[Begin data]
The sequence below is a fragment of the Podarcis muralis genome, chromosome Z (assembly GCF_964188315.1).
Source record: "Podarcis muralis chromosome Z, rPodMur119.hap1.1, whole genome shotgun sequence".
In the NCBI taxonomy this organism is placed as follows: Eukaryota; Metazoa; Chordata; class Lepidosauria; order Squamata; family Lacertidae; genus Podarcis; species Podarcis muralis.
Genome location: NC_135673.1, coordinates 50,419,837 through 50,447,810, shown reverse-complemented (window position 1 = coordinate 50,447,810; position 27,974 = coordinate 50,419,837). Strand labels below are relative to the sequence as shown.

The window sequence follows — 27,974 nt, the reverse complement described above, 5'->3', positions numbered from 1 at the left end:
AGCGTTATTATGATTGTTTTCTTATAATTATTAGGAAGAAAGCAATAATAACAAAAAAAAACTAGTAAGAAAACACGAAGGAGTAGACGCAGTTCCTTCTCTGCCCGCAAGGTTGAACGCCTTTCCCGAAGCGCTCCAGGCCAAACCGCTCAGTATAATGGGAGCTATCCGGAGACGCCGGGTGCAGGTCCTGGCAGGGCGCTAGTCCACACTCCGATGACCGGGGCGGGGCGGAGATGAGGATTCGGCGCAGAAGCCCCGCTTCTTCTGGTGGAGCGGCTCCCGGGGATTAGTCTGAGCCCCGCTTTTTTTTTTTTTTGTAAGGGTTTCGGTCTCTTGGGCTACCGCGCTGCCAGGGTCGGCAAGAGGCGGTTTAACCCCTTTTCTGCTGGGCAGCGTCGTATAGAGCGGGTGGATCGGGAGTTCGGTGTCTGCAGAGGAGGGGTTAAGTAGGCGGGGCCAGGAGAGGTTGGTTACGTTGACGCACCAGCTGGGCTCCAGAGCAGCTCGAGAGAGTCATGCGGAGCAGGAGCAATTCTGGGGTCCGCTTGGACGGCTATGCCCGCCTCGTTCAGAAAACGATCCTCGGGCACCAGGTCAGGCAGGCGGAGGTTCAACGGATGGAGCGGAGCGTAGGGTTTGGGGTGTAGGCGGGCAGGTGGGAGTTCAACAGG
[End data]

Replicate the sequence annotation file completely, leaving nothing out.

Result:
The sequence below is a fragment of the Podarcis muralis genome, chromosome Z (assembly GCF_964188315.1).
Source record: "Podarcis muralis chromosome Z, rPodMur119.hap1.1, whole genome shotgun sequence".
In the NCBI taxonomy this organism is placed as follows: Eukaryota; Metazoa; Chordata; class Lepidosauria; order Squamata; family Lacertidae; genus Podarcis; species Podarcis muralis.
Genome location: NC_135673.1, coordinates 50,419,837 through 50,447,810, shown reverse-complemented (window position 1 = coordinate 50,447,810; position 27,974 = coordinate 50,419,837). Strand labels below are relative to the sequence as shown.

The window sequence follows — 27,974 nt, the reverse complement described above, 5'->3', positions numbered from 1 at the left end:
AGCGTTATTATGATTGTTTTCTTATAATTATTAGGAAGAAAGCAATAATAACAAAAAAAAACTAGTAAGAAAACACGAAGGAGTAGACGCAGTTCCTTCTCTGCCCGCAAGGTTGAACGCCTTTCCCGAAGCGCTCCAGGCCAAACCGCTCAGTATAATGGGAGCTATCCGGAGACGCCGGGTGCAGGTCCTGGCAGGGCGCTAGTCCACACTCCGATGACCGGGGCGGGGCGGAGATGAGGATTCGGCGCAGAAGCCCCGCTTCTTCTGGTGGAGCGGCTCCCGGGGATTAGTCTGAGCCCCGCTTTTTTTTTTTTTTGTAAGGGTTTCGGTCTCTTGGGCTACCGCGCTGCCAGGGTCGGCAAGAGGCGGTTTAACCCCTTTTCTGCTGGGCAGCGTCGTATAGAGCGGGTGGATCGGGAGTTCGGTGTCTGCAGAGGAGGGGTTAAGTAGGCGGGGCCAGGAGAGGTTGGTTACGTTGACGCACCAGCTGGGCTCCAGAGCAGCTCGAGAGAGTCATGCGGAGCAGGAGCAATTCTGGGGTCCGCTTGGACGGCTATGCCCGCCTCGTTCAGAAAACGATCCTCGGGCACCAGGTCAGGCAGGCGGAGGTTCAACGGATGGAGCGGAGCGTAGGGTTTGGGGTGTAGGCGGGCAGGTGGGAGTTCAACAGG